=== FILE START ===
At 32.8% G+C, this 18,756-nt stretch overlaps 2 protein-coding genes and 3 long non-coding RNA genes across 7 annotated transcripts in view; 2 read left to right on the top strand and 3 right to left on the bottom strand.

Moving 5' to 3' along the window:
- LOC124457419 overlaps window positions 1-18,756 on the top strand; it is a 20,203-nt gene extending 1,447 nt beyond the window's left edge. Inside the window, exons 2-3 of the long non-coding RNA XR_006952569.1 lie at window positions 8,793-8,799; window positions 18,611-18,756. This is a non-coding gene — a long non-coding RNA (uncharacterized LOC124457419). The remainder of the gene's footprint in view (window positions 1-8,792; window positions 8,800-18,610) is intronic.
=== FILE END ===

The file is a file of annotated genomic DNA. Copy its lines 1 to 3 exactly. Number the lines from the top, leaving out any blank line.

At 32.8% G+C, this 18,756-nt stretch overlaps 2 protein-coding genes and 3 long non-coding RNA genes across 7 annotated transcripts in view; 2 read left to right on the top strand and 3 right to left on the bottom strand.

Moving 5' to 3' along the window:
- LOC124457419 overlaps window positions 1-18,756 on the top strand; it is a 20,203-nt gene extending 1,447 nt beyond the window's left edge. Inside the window, exons 2-3 of the long non-coding RNA XR_006952569.1 lie at window positions 8,793-8,799; window positions 18,611-18,756. This is a non-coding gene — a long non-coding RNA (uncharacterized LOC124457419). The remainder of the gene's footprint in view (window positions 1-8,792; window positions 8,800-18,610) is intronic.